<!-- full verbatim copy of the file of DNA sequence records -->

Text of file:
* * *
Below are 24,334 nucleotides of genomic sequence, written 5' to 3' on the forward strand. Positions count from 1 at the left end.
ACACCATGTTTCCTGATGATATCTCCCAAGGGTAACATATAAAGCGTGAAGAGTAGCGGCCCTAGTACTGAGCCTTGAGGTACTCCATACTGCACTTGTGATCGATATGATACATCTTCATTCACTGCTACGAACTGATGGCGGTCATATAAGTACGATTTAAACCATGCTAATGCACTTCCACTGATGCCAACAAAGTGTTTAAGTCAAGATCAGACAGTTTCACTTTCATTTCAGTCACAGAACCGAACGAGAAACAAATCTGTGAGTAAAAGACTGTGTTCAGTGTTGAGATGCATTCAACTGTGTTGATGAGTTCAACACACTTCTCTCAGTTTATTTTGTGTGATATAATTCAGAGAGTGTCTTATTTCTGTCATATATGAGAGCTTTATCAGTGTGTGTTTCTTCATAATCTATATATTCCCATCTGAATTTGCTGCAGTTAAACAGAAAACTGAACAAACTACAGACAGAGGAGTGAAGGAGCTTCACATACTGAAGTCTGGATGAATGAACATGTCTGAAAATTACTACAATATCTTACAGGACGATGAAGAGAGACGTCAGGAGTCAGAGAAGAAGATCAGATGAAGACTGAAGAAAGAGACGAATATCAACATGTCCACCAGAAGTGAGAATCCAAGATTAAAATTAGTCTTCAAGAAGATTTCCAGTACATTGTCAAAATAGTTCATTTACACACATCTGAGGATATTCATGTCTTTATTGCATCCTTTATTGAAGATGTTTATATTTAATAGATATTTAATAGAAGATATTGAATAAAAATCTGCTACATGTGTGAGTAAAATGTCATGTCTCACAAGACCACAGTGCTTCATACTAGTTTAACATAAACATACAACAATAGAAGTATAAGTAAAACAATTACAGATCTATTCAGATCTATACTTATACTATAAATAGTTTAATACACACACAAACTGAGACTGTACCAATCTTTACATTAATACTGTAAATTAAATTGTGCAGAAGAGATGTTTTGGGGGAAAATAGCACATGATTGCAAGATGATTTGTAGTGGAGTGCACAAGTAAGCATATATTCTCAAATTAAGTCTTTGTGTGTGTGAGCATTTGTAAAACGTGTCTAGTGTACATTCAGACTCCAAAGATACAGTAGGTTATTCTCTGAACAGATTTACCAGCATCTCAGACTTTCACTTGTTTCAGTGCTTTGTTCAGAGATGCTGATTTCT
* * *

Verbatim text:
Below are 24,334 nucleotides of genomic sequence, written 5' to 3' on the forward strand. Positions count from 1 at the left end.
ACACCATGTTTCCTGATGATATCTCCCAAGGGTAACATATAAAGCGTGAAGAGTAGCGGCCCTAGTACTGAGCCTTGAGGTACTCCATACTGCACTTGTGATCGATATGATACATCTTCATTCACTGCTACGAACTGATGGCGGTCATATAAGTACGATTTAAACCATGCTAATGCACTTCCACTGATGCCAACAAAGTGTTTAAGTCAAGATCAGACAGTTTCACTTTCATTTCAGTCACAGAACCGAACGAGAAACAAATCTGTGAGTAAAAGACTGTGTTCAGTGTTGAGATGCATTCAACTGTGTTGATGAGTTCAACACACTTCTCTCAGTTTATTTTGTGTGATATAATTCAGAGAGTGTCTTATTTCTGTCATATATGAGAGCTTTATCAGTGTGTGTTTCTTCATAATCTATATATTCCCATCTGAATTTGCTGCAGTTAAACAGAAAACTGAACAAACTACAGACAGAGGAGTGAAGGAGCTTCACATACTGAAGTCTGGATGAATGAACATGTCTGAAAATTACTACAATATCTTACAGGACGATGAAGAGAGACGTCAGGAGTCAGAGAAGAAGATCAGATGAAGACTGAAGAAAGAGACGAATATCAACATGTCCACCAGAAGTGAGAATCCAAGATTAAAATTAGTCTTCAAGAAGATTTCCAGTACATTGTCAAAATAGTTCATTTACACACATCTGAGGATATTCATGTCTTTATTGCATCCTTTATTGAAGATGTTTATATTTAATAGATATTTAATAGAAGATATTGAATAAAAATCTGCTACATGTGTGAGTAAAATGTCATGTCTCACAAGACCACAGTGCTTCATACTAGTTTAACATAAACATACAACAATAGAAGTATAAGTAAAACAATTACAGATCTATTCAGATCTATACTTATACTATAAATAGTTTAATACACACACAAACTGAGACTGTACCAATCTTTACATTAATACTGTAAATTAAATTGTGCAGAAGAGATGTTTTGGGGGAAAATAGCACATGATTGCAAGATGATTTGTAGTGGAGTGCACAAGTAAGCATATATTCTCAAATTAAGTCTTTGTGTGTGTGAGCATTTGTAAAACGTGTCTAGTGTACATTCAGACTCCAAAGATACAGTAGGTTATTCTCTGAACAGATTTACCAGCATCTCAGACTTTCACTTGTTTCAGTGCTTTGTTCAGAGATGCTGATTTCT